Wikipedia co-founder Larry Sanger thinks blockchain can build a better online encyclopedia.

Sanger, who left Wikipedia in 2002, is now chief information officer of Everipedia, which last week launched its IQ Network on the EOS blockchain. The company aims to use its new IQ tokens to reward contributors who edit content as well as give them a stake in the network. This week, the company is working to fully integrate the blockchain with its existing encyclopedia.

Everipedia’s contributors aren’t in it for the money; they want recognition and a sense of serving the community. The IQ tokens are a measure of that.

The problem that spurred formation of the IQ Network became evident during Sanger’s time as a co-founder of Wikipedia, he tells ThirtyK. “The millions of dollars the Wikimedia Foundation collects do not generally trickle down to the rank-and-file, the contributors,” he says. “If there was a way for them to become co-owners of an encyclopedia and mine tokens by writing encyclopedia articles, that would be more fair and more motivating.”

Token Awareness

To create awareness of the new IQ tokens, Everipedia airdropped, or gave away for free, 5.1 billion of its 10 billion tokens to EOS token holders on July 12. Everipedia will use the remaining 4.9 billion IQ tokens it still holds to fund operations, its past investors, future partnerships and, possibly, further airdrops.

Currently trading for about one and a half cents each, the IQ tokens have a miniscule monetary value. But Sanger says the company’s contributors aren’t offering their services to make money; they want to gain recognition and a sense of serving the community. The IQ tokens, he says, are simply a measure of that and will be awarded for approved articles or edits based on the number of votes received approving the content.

The tokens’ real value is in the voting rights they confer, “not over Everipedia, Inc., but over the rules that govern the Everipedia Network,” Sanger says. Therefore, contributors have some input into how edits to the site’s source code may be proposed, which affect research and development and how the network scales up. They also confer rights to determine which edits are ultimately included on the network.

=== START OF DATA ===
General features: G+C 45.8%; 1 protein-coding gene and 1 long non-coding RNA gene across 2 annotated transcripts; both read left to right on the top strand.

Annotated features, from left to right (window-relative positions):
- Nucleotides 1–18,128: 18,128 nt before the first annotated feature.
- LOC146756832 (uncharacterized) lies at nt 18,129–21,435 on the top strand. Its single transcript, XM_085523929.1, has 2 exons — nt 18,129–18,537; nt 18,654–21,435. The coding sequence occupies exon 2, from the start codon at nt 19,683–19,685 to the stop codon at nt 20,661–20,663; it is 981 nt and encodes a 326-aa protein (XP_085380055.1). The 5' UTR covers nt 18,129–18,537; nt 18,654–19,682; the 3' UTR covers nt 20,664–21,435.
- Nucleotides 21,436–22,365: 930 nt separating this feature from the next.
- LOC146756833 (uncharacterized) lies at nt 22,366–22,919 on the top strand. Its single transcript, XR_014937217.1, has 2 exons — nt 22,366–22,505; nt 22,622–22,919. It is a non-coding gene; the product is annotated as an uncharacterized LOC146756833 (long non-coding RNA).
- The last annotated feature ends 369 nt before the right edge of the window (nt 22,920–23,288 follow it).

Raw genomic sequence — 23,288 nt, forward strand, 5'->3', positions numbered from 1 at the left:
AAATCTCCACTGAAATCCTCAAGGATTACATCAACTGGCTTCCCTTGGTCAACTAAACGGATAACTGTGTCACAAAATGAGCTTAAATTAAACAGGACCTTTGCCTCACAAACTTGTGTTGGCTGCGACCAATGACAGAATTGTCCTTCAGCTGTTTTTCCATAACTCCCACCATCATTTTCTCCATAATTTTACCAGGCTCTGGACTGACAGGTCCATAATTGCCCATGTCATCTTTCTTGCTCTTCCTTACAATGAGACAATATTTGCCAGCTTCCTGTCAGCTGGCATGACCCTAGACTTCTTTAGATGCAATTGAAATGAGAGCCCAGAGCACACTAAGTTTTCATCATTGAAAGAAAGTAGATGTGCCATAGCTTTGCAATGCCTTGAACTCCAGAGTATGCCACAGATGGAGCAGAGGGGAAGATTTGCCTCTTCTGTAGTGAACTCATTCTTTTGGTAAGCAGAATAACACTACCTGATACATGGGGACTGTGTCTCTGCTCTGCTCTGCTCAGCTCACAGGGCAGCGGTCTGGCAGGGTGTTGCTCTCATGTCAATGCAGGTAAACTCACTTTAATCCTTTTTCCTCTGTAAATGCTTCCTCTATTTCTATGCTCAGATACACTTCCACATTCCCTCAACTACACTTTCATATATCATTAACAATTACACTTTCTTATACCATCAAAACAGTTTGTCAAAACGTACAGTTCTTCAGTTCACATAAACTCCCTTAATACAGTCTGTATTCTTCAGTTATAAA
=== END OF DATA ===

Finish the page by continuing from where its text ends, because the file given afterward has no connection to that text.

Blockchain creates a decentralized governance structure that makes it possible for many different encyclopedias to contribute to a single resource governed by a technical protocol,” Sanger says. The business case for such eventual collaboration is debatable, but blockchain technology certainly provides an audit trail for any changes to Everipedia’s articles. Changes are approved by social consensus, with discussions occurring on social media.

Integrating Blockchain

Now, one week after the IQ Network debuted, the Everipedia team is focused on continuing to integrate blockchain into the encyclopedia, which launched in 2015 as a decentralized, more encompassing version of Wikipedia that included, for example, links to social media accounts. The other major effort is to ensure the governance rules are engineered “so they make sense in the long term,” Sanger says.

“We plan to evolve Everipedia.org into a great front end designed with full blockchain integration in mind, so contributors can track their IQ, earnings and stake in the organization, he says.

Once those basic capabilities are in place, Sanger and the Everipedia team plan to work on the Everipedia content itself. It already includes all of Wikipedia’s content (under the Creative Commons Attribution-ShareAlike license), so Sanger is focusing on what he calls GreaterWiki” features.

“We want competing articles for the same topics, including different sources, and ultimately a complete record of all encyclopedic content online,” he says. I can see incentivizing the maintaining of that metadata, as well as a rating system for the articles so we have the world’s first decentralized marketplace of ideas,’ enabling us to surface the best of our knowledge according to different, competing groups of raters.”

Gail Dutton
Gail Dutton is a veteran journalist who has interviewed several Nobel laureates as well as leading innovators in the fields of biotechnology, IT, and business. She has written for a variety of trade and consumer magazines, including Forbes, Entrepreneur, The Scientist, Genetic Engineering & Biotechnology News, Life Science Leader, Data Center Knowledge, and Data Center Manager, from her office in Washington state.